How You Can Make Your Marriage Stronger - Today

If This Woman Did It, You Can Too

I was once so unhappy in my marriage that I fantasized about my husband dropping dead on a daily basis. I even planned his funeral. We’ve since reconciled and now we’re happier than ever.

Here are the skills I practice nearly every day to keep my marriage strong:

Choose to stay married. Or choose to get a divorce, but make a choice. You are not stuck. No one is forcing you to stay in this situation. Once you see that you have a choice—that you can stay or you can go—you will find an enormous reservoir of inner power. If you choose to stay, wake up each morning and say, “I have made the choice to stay married today.

Keep Your Marriage Strong By Doing These 5 Important Things

Speak your voice. Most married men tell me that they would love to make their wives happy, but they just don’t know how. “I know she gets ticked off at me,” they’ll tell me, “But I never know what she’s thinking because she won’t tell me.” Ladies: your husbands do not have ESP. They can’t read your mind. Stop swallowing your thoughts and feelings. Stop waiting for your partner to guess what you are thinking. Stop worrying that hurting his feelings is worse than getting something off your chest. Just. Say. It. I’ve yet to find a situation when it’s better to shut up than to speak up. If something is bothering you, talk about it.

When you speak your voice:
Use short, declarative sentences and get to the point. When you go on and on about your feelings, he thinks you sound like the teacher on Charlie Brown. If you want him to help you clean up the house, say, “Honey can you please vacuum the living room?” Don’t say, “Here I am cleaning the house and I’m really tired and I see you over there watching TV and it seems like that’s all you do is watch TV and it really irritates me that I’m the only one who does anything around here and I swear I’m just going to go on strike and stop cleaning altogether…” You get the idea.

Do it when you have his undivided attention. That means you don’t do it while he’s watching Monday Night Football (or, in my case, a Formula One care race).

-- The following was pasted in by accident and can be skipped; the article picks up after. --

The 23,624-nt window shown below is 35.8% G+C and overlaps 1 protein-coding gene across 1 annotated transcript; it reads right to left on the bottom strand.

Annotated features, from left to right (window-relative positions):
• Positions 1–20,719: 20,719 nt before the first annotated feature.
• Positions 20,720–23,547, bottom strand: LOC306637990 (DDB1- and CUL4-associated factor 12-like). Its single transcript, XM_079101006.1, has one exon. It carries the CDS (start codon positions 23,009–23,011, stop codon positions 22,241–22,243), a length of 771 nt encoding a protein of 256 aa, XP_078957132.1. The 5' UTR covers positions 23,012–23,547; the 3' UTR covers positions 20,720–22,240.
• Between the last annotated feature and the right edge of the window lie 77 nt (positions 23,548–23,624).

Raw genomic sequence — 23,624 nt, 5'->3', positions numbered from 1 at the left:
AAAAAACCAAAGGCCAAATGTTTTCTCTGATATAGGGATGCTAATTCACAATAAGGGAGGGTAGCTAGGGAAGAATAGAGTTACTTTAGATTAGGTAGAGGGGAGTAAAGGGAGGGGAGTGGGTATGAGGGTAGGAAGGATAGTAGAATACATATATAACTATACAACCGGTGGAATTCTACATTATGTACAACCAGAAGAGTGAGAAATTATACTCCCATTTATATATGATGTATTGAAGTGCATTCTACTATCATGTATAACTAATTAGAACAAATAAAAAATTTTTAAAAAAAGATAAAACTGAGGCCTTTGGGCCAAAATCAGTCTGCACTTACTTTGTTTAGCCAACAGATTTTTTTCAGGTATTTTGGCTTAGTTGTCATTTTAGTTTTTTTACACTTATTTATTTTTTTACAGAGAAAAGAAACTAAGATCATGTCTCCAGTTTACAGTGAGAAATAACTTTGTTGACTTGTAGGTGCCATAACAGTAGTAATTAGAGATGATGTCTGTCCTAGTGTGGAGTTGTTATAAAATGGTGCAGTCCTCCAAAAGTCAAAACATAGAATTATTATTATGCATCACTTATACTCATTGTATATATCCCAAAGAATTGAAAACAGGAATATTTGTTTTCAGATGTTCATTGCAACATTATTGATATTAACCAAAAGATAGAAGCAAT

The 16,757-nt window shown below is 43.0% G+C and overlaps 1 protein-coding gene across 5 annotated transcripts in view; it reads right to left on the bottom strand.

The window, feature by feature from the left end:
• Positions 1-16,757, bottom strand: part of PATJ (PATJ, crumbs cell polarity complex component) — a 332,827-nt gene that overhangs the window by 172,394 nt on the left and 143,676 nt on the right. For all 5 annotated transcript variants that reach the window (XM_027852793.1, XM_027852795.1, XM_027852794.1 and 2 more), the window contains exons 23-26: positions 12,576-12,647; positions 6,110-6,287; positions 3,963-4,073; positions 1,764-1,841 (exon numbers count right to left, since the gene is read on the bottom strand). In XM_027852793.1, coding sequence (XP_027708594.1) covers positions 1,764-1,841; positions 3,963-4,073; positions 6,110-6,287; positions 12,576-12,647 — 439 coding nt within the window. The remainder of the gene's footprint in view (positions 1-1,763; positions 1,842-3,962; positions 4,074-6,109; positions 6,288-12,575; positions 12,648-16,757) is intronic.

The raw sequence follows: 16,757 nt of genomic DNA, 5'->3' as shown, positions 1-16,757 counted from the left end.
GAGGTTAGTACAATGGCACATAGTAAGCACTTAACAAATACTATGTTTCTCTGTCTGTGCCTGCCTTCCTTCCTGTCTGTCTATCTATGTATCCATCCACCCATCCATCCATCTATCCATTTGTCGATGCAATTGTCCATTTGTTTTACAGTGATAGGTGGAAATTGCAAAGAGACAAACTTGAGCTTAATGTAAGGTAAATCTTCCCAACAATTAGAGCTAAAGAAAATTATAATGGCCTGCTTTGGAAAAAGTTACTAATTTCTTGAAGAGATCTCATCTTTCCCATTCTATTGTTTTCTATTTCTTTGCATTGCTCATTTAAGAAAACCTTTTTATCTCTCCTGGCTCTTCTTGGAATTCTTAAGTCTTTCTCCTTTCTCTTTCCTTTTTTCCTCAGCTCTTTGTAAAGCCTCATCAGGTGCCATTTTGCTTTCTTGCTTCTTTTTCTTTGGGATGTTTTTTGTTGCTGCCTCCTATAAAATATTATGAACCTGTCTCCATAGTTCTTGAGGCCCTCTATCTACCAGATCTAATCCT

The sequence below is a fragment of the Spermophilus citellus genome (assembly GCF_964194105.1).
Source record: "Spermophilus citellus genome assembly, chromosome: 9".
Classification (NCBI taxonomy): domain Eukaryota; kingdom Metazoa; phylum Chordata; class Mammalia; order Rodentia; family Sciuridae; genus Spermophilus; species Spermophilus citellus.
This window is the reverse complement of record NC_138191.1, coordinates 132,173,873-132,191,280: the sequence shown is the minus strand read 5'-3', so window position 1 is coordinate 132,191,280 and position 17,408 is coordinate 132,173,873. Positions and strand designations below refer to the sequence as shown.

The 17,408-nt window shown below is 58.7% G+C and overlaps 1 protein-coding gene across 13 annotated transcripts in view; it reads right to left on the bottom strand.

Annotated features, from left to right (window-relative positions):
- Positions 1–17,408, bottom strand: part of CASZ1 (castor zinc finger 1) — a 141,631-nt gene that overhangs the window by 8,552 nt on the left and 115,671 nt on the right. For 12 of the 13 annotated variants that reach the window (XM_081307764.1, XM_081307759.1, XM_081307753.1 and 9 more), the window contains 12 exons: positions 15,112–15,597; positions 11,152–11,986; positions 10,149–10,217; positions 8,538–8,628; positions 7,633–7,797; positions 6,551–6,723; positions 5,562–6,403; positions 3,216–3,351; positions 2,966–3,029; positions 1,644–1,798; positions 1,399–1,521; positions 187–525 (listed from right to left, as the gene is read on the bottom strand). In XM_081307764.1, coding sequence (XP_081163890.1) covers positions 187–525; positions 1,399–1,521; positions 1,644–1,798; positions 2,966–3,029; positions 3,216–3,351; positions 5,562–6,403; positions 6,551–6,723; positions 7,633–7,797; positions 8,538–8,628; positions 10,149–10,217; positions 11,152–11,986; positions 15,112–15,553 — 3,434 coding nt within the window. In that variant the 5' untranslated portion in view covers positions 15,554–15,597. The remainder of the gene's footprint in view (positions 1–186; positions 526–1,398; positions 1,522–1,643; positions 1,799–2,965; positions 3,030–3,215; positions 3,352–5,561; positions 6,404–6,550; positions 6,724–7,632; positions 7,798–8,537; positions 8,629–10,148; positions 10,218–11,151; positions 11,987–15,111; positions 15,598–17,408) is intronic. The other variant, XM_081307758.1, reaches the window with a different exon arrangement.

Try to stay calm. If you lose your temper, take a time out and try again later.

But accept that some things will never change.  The vast majority of things that we married people fight about just aren’t all that important. He talks down to you? Important. He leaves his socks on the floor, right next to the hamper? Not all that important.

The Secret To A Good Marriage: It's Not What You Think

So what if he’s incapable of folding the clothes correctly? So what if he can’t cook? So what if he’s not exciting? Yes, speak your voice, but also know when to back down when speaking your voice does not make a difference. Ask yourself, “Is this really that important to my happiness? Can I be happy without him making these changes?” If it’s not that important, sigh, say, “Oh well” and move on.

Find yourself. Have you become a chameleon who has blended with her spouse’s likes and needs so much that you no longer remember your true colors? Find yourself. Listen to your music. Discover your own hobbies. Hang out with your friends. Have the courage to be you. Your spouse can’t love the real you unless your spouse knows who that you is.

Forgive—over and over and over again. Spouses are only human, and we all screw up from time to time. Stop holding grudges, as they never help to improve a marriage. If you’ve spoken your voice and he’s apologized, it’s time to let it go.

Apologize. When you are wrong, admit it. Don’t try to justify what you did by giving all the reasons that caused you to do it. Just say, “I’m sorry. I should not have done that [or not done that]. Please forgive me.” That’s it.

Stop retaliating. Just because your spouse hurt you doesn’t mean you should hurt your spouse right back. Retaliating creates a downward spiral that can eventually result in complete and utter misery or a divorce. Rather than lash out, do something nice for yourself. Take a bath. Get a pedicure. Go for a walk. Have a martini. Do whatever works. As you calm down, say the following over and over again to yourself, “He probably didn’t mean to hurt me. I’m sure he doesn’t even know that I’m ticked off right now.” In most situations, that is the case. Then, once you’ve calmed down, SPEAK YOUR VOICE calmly and in a loving way, explaining why you feel hurt.

Be the big person. Someone has to be that person. If it’s not your spouse, then it’s going to have to be you. End the cold war. Hug your spouse. Smile. Hold hands. Do him little favors. Practice random acts of affection. The bigger you are, the bigger your spouse will become, too. Pettiness begets pettiness. Anger begets anger. Bigness begets bigness. Compassion begets compassion.

Alisa Bowman writes about marriage at Six of her ghostwritten and cowritten books have appeared on the NY Times best seller list, including The Skinny (Broadway 2009). You can learn more about her professional career at